OSHA provided clarification regarding COVID-19 and the agency’s recordkeeping requirements, making recording of the illness much less likely for most businesses outside of healthcare.
The agency won’t enforce its recording requirements for COVID-19 cases outside of the healthcare industry unless some specific conditions are first met.
While COVID-19 is a recordable illness under OSHA’s recordkeeping requirements, it should only be recorded if the case:
- is confirmed as COVID-19
- is work-related as defined by 29CFR 1904.5, and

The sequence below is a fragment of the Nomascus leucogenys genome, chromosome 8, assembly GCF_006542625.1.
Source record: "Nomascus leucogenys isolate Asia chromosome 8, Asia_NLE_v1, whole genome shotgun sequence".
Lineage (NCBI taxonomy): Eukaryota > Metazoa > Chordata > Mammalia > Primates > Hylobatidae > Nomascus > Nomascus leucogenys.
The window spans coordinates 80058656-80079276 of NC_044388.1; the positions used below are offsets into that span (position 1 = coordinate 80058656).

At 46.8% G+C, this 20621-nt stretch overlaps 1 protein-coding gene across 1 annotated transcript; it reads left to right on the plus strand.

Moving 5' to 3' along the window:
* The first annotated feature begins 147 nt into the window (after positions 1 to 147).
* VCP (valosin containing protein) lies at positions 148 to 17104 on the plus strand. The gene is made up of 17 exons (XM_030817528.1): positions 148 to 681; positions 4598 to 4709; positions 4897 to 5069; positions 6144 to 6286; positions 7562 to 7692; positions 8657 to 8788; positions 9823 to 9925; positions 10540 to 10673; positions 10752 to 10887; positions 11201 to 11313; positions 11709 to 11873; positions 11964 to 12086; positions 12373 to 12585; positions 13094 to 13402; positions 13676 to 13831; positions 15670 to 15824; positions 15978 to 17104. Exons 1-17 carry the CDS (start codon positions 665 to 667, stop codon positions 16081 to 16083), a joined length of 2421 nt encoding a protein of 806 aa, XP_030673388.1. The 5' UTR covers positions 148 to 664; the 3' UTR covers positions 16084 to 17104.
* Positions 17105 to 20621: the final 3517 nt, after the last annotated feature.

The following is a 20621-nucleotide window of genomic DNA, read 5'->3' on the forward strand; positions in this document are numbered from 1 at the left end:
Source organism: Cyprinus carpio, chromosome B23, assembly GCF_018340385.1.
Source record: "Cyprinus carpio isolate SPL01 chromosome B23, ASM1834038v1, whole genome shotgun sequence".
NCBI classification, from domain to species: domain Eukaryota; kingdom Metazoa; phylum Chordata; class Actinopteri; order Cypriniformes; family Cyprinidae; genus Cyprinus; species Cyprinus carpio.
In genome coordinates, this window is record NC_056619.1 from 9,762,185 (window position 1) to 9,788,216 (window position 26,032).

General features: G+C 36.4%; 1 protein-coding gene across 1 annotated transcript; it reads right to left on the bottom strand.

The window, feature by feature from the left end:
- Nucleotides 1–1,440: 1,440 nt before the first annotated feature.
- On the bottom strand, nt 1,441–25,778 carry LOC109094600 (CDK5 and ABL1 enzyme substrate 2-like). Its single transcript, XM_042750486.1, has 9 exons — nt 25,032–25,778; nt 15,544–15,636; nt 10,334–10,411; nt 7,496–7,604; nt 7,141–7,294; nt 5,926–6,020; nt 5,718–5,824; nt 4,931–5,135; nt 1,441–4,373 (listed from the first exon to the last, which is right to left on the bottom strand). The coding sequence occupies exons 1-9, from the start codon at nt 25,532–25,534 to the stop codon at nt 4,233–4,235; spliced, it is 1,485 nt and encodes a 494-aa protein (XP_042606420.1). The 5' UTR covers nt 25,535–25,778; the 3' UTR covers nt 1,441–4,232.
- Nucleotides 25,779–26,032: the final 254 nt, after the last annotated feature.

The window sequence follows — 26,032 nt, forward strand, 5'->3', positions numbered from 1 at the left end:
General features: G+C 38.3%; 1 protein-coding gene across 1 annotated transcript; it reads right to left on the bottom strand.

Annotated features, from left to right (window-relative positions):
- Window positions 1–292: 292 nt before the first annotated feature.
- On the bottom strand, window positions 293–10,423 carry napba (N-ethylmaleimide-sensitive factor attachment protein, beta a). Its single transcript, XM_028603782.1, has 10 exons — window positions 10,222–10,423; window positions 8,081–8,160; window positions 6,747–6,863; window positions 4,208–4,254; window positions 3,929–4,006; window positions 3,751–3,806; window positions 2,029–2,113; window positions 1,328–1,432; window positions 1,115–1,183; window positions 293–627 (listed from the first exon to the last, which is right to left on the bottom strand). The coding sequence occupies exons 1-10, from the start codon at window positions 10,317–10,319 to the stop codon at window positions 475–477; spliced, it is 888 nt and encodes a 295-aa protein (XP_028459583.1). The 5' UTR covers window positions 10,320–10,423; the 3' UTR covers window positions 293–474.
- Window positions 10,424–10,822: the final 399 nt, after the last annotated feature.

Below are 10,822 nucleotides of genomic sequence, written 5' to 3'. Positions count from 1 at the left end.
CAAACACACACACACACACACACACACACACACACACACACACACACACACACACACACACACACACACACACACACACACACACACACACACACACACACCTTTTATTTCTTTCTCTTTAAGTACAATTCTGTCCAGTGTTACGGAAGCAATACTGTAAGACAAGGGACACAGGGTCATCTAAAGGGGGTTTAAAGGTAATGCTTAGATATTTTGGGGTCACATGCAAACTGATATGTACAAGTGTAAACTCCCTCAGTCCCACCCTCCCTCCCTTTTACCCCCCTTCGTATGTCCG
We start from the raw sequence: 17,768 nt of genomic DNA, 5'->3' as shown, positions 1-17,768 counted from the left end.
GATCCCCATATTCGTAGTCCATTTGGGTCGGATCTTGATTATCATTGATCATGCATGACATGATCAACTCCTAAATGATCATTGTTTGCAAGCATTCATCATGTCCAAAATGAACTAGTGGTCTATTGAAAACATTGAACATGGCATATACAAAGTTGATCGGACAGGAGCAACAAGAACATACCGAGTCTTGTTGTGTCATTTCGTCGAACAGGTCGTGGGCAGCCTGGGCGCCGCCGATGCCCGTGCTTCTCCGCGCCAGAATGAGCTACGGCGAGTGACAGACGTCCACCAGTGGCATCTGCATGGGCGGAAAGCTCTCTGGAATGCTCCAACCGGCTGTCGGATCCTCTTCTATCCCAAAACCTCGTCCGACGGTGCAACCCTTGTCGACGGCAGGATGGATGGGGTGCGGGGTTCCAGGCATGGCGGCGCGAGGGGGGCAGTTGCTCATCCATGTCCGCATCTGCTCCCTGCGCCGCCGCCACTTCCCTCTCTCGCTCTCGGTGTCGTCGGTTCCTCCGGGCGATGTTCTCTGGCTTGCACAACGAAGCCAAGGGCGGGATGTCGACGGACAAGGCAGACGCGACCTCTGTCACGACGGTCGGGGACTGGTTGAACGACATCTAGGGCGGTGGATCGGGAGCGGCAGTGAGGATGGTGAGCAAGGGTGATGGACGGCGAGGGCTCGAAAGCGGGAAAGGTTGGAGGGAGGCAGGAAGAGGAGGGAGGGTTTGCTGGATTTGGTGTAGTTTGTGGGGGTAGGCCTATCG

- involves medical treatment beyond first aid or days away from work, as described in 29CFR 1904.7.
However, in areas where there’s ongoing community transmission, OSHA realizes it may be difficult for employers other than those in the healthcare industry, emergency response organizations and correctional institutions to determine if a COVID-19 case occurred on the job, according to an April 10 Department of Labor news release.
Until further notice, OSHA is not enforcing its recordkeeping requirements in COVID-19 cases for employers outside of the industries listed above unless:
- there is objective evidence a COVID-19 case may be work-related, and
- the evidence was reasonably available to the employer.
Employers in the healthcare, emergency response and correctional industries must still make work-related determinations of COVID-19 cases as per OSHA regulations.